Today we’re talking our first real look at Windows 11 performance with some Intel Core processors. There’s a few reasons why we wanted to test using Intel’s 10th and 11th gen CPUs first — of course, to see how much difference there is when compared to Windows 10 — but also to establish some baseline data that we can come back to in a few weeks with 12th-gen Alder Lake CPUs, which is meant to benefit from scheduling updates made with Windows 11.
As far as we’re aware, Intel 10th and 11th-gen desktop CPUs should deliver comparable performance using either Windows 10 or Windows 11. But as always there seems to be conflicting reports, some claiming Windows 11 is much faster and others suggesting the opposite is true.
To find out what is what, we’ve tested over half a dozen configurations using the flagship Intel Core i9-11900K alongside an entry-level Core i3-10105F, which is a refreshed 10th gen part, featuring 4 cores with 8 threads. The idea is to see if there are any performance changes using either low-end or high-end hardware.
Now along with a fresh install of Windows 10 and Windows 11, we’ve also included a configuration based on a Windows 10 fresh install that was then upgraded to Windows 11. We should note that by fresh install we mean this is a recent install of Windows made on a brand new SSD, which is then loaded with all the applications we require for testing and diagnosing performance, so at that point we’ve installed as many (or more) applications and games than most of you will have installed at a given time.
TeamGroup was gracious enough to send over a pair of their 8TB MP34Q M.2 NVMe SSDs. These tiny SSDs offer 8TB of high speed storage and we’ve got one for the Windows 10 testing and another for Windows 11, which allowed us to go back and forth to double and in some instances triple check results.
The drives offer read throughput of up to 3.4 GB/s with writes as fast as 3 GB/s and we’ll be including some storage test results towards the end of the article.
A word about VBS
The fourth configuration we’ve included is one with Virtualization-Based Security (VBS) enabled. By default, our Windows 11 install disabled this feature, but it’s been reported that on some desktop and laptop PCs, VBS is enabled by default and can tank gaming performance by up to 25%.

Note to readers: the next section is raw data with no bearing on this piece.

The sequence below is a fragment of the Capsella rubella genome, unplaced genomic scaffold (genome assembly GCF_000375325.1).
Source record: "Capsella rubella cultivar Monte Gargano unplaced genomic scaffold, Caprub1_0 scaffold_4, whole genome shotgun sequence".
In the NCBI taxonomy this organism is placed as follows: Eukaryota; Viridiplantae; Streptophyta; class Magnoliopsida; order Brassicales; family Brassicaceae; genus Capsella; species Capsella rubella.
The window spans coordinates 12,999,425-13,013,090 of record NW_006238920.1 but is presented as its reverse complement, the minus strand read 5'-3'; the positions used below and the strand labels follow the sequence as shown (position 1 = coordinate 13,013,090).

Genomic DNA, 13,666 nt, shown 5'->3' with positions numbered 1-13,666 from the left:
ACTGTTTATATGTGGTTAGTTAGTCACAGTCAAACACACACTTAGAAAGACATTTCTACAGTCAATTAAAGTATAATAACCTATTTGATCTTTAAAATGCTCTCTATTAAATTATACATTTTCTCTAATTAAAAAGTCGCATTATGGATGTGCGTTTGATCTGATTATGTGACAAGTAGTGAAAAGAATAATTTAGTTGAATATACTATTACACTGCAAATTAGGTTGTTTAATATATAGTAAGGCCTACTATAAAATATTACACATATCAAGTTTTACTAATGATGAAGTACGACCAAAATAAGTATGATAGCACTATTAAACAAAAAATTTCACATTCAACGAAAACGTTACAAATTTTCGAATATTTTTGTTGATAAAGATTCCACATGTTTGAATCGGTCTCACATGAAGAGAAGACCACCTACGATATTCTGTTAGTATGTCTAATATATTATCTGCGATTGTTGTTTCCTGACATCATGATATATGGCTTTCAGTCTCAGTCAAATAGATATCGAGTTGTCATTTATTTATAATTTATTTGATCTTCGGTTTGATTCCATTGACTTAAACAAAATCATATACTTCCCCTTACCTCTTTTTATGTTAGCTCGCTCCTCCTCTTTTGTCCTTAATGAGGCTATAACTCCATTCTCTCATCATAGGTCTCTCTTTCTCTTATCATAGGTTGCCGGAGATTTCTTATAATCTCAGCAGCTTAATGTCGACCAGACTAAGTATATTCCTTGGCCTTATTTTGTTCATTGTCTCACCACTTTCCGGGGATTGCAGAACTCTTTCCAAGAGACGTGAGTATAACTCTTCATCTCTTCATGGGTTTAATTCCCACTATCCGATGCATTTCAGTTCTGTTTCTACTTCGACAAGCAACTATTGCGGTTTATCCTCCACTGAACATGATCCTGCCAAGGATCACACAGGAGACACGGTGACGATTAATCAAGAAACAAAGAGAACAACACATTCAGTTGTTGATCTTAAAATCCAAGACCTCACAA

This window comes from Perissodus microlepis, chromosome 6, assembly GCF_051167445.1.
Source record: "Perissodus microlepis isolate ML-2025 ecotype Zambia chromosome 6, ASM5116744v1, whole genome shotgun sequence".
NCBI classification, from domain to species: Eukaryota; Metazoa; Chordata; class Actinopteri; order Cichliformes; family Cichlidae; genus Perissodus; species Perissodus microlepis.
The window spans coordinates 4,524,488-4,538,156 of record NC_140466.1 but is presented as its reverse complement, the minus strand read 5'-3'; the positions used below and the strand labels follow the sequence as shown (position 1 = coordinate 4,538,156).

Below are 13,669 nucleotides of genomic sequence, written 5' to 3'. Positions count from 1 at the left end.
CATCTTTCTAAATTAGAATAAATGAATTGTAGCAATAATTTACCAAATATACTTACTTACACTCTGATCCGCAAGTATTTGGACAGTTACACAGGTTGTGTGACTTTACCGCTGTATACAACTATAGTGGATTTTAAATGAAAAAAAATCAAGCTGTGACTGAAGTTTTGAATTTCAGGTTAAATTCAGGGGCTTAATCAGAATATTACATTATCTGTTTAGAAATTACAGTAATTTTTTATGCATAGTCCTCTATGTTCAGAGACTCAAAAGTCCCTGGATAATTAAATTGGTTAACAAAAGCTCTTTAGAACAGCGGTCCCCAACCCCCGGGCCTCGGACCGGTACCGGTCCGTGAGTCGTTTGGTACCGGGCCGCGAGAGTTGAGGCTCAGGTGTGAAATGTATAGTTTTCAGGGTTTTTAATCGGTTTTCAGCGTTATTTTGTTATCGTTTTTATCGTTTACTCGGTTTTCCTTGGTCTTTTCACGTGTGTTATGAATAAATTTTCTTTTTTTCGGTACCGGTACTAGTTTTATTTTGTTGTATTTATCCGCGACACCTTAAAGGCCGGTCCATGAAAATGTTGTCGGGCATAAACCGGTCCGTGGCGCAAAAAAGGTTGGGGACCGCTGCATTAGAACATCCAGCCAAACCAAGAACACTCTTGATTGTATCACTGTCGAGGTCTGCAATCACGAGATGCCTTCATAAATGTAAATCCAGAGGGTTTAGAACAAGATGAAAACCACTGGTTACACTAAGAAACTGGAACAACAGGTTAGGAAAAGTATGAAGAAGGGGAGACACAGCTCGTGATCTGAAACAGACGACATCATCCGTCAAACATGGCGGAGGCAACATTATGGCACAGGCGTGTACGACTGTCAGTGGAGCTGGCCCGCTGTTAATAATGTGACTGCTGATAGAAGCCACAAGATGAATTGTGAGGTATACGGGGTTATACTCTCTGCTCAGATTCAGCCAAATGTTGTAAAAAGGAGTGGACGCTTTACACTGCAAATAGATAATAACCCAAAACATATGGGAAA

It should be noted that VBS isn’t a new feature and it’s certainly not exclusive to Windows 11. You can enable it on Windows 10, but we’ve never come across a single configuration where it’s enabled by default.
To check if VBS is enabled, use Windows search, type ‘MSInfo32’ and hit Enter. Towards the bottom of the system info you’ll find if Virtualization-Based Security is enabled or not. To toggle it on/off, enter the Windows Security menu, navigate to the Device Security tab and under the header “Core isolation” you’ll find the ability to toggle disable VBS.
We don’t feel this is a feature most desktop users will need or want to enable, and this is especially true for gamers. But we’ve run a separate configuration with it enabled just so you can see the performance impact.
For those of you wondering, VBS is an enterprise-class feature designed to secure corporate PCs by creating an isolated and secure region of memory from the normal operating system. Windows can use this ‘virtual secure mode’ to host a number of security solutions, providing them with greatly increased protection from vulnerabilities in the OS, and preventing the use of malicious exploits which attempt to defeat protections.
Going into the benchmark phase, our test systems used the Core i9-11900K and Core i3-10105F, both of which were installed on the Asus ROG Strix Z590-E Gaming WiFi motherboard using BIOS version 1007. For the memory, we’ve gone with a Crucial Ballistix DDR4-3200 CL16 kit, and for the graphics card the MSI RTX 3090 Gaming X Trio.
As for the testing itself we’re going to look at application, gaming, storage and load time performance. All results are based on a 3 run average and in some instances we powered down the entire system between runs to avoid cached results. Okay let’s get into the results.
Cache and Memory Latency Performance
Before we jump into the application benchmarks here’s a quick look at cache and memory latency performance. In short we see no change, or virtually no change in L1, L2 or L3 cache performance with the Intel processors. Where we do see a notable performance difference is when looking at DRAM latency…
For the 10105F, the Windows 10 and Windows 11 installs deliver the same results, but enabling VBS does incur a 7% performance penalty and this will be noticed in memory-sensitive scenarios, such as gaming.
With the more powerful 11900K, we see that Windows 10 delivered the best results as the upgrade to Windows 11 increased latency by 5%, though a fresh Windows 11 install only increased latency by 3%. However, we’re again seeing a noteworthy increase with VBS enabled, this time a 9% increase is seen when compared to the Windows 10 configuration.
Moving on to Cinebench R23, we find that the 11900K produced its best result with Windows 10 though the difference is minimal, about a 1% increase over the fresh Windows 11 install. Enabling VBS had a very minor impact on performance at 2%, with the variation between the slowest and fastest configurations, and the same is also true for the Core i3 system.
The Blender Open Data is very similar to what was seen with Cinebench. The Windows 10 and Windows 11 results are essentially identical, but enabling VBS comes with a slight performance penalty, this time around 3% when compared to what we saw when using Windows 10.
Moving on to the 7-Zip File Manager results we see that for the most part the Core i3 processor is able to deliver the same level of performance using Windows 10 or 11, with the VBS enabled Windows 11 configuration being the only exception as performance dropped 3%.